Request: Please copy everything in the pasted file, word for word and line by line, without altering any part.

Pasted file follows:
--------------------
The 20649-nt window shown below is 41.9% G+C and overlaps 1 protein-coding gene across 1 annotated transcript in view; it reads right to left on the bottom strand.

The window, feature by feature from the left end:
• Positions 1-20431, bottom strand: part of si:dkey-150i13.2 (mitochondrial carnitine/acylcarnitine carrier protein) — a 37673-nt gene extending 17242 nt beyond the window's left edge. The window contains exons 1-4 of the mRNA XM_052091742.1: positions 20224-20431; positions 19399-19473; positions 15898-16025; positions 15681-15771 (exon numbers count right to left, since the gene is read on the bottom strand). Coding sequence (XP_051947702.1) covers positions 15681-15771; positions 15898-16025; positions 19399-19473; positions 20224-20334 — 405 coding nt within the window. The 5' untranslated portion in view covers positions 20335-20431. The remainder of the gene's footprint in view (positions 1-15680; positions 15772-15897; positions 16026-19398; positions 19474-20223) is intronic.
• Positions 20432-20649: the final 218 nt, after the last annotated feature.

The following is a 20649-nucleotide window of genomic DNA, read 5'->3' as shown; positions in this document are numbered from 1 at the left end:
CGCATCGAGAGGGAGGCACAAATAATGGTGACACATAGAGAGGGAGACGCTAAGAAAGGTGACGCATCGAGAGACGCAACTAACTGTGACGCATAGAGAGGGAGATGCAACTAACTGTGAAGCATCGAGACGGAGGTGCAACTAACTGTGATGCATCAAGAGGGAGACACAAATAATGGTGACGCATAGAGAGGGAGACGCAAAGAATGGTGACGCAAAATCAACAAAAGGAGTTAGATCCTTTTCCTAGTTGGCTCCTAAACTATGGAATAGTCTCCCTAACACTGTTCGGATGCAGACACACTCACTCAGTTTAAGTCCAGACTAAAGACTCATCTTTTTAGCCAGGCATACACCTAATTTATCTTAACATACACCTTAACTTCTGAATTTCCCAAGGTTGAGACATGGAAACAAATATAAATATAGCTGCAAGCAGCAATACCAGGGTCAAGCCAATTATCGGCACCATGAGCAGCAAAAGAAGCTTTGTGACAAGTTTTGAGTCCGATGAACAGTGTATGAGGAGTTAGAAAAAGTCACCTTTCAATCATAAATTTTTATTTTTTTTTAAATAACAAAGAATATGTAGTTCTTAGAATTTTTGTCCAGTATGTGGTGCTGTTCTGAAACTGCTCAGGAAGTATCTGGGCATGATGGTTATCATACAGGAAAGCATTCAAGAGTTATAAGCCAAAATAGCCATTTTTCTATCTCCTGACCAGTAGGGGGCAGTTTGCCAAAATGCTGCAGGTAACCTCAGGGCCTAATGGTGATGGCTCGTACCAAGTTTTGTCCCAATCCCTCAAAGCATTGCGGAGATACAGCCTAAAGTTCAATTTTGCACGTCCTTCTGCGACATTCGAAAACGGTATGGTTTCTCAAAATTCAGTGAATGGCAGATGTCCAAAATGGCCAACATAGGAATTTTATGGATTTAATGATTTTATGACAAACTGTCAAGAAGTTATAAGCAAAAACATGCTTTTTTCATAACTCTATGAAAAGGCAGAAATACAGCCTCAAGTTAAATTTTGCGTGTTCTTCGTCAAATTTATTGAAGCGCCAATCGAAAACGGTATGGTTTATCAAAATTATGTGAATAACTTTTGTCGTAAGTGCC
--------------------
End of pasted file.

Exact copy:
The 20649-nt window shown below is 41.9% G+C and overlaps 1 protein-coding gene across 1 annotated transcript in view; it reads right to left on the bottom strand.

The window, feature by feature from the left end:
• Positions 1-20431, bottom strand: part of si:dkey-150i13.2 (mitochondrial carnitine/acylcarnitine carrier protein) — a 37673-nt gene extending 17242 nt beyond the window's left edge. The window contains exons 1-4 of the mRNA XM_052091742.1: positions 20224-20431; positions 19399-19473; positions 15898-16025; positions 15681-15771 (exon numbers count right to left, since the gene is read on the bottom strand). Coding sequence (XP_051947702.1) covers positions 15681-15771; positions 15898-16025; positions 19399-19473; positions 20224-20334 — 405 coding nt within the window. The 5' untranslated portion in view covers positions 20335-20431. The remainder of the gene's footprint in view (positions 1-15680; positions 15772-15897; positions 16026-19398; positions 19474-20223) is intronic.
• Positions 20432-20649: the final 218 nt, after the last annotated feature.

The following is a 20649-nucleotide window of genomic DNA, read 5'->3' as shown; positions in this document are numbered from 1 at the left end:
CGCATCGAGAGGGAGGCACAAATAATGGTGACACATAGAGAGGGAGACGCTAAGAAAGGTGACGCATCGAGAGACGCAACTAACTGTGACGCATAGAGAGGGAGATGCAACTAACTGTGAAGCATCGAGACGGAGGTGCAACTAACTGTGATGCATCAAGAGGGAGACACAAATAATGGTGACGCATAGAGAGGGAGACGCAAAGAATGGTGACGCAAAATCAACAAAAGGAGTTAGATCCTTTTCCTAGTTGGCTCCTAAACTATGGAATAGTCTCCCTAACACTGTTCGGATGCAGACACACTCACTCAGTTTAAGTCCAGACTAAAGACTCATCTTTTTAGCCAGGCATACACCTAATTTATCTTAACATACACCTTAACTTCTGAATTTCCCAAGGTTGAGACATGGAAACAAATATAAATATAGCTGCAAGCAGCAATACCAGGGTCAAGCCAATTATCGGCACCATGAGCAGCAAAAGAAGCTTTGTGACAAGTTTTGAGTCCGATGAACAGTGTATGAGGAGTTAGAAAAAGTCACCTTTCAATCATAAATTTTTATTTTTTTTTAAATAACAAAGAATATGTAGTTCTTAGAATTTTTGTCCAGTATGTGGTGCTGTTCTGAAACTGCTCAGGAAGTATCTGGGCATGATGGTTATCATACAGGAAAGCATTCAAGAGTTATAAGCCAAAATAGCCATTTTTCTATCTCCTGACCAGTAGGGGGCAGTTTGCCAAAATGCTGCAGGTAACCTCAGGGCCTAATGGTGATGGCTCGTACCAAGTTTTGTCCCAATCCCTCAAAGCATTGCGGAGATACAGCCTAAAGTTCAATTTTGCACGTCCTTCTGCGACATTCGAAAACGGTATGGTTTCTCAAAATTCAGTGAATGGCAGATGTCCAAAATGGCCAACATAGGAATTTTATGGATTTAATGATTTTATGACAAACTGTCAAGAAGTTATAAGCAAAAACATGCTTTTTTCATAACTCTATGAAAAGGCAGAAATACAGCCTCAAGTTAAATTTTGCGTGTTCTTCGTCAAATTTATTGAAGCGCCAATCGAAAACGGTATGGTTTATCAAAATTATGTGAATAACTTTTGTCGTAAGTGCC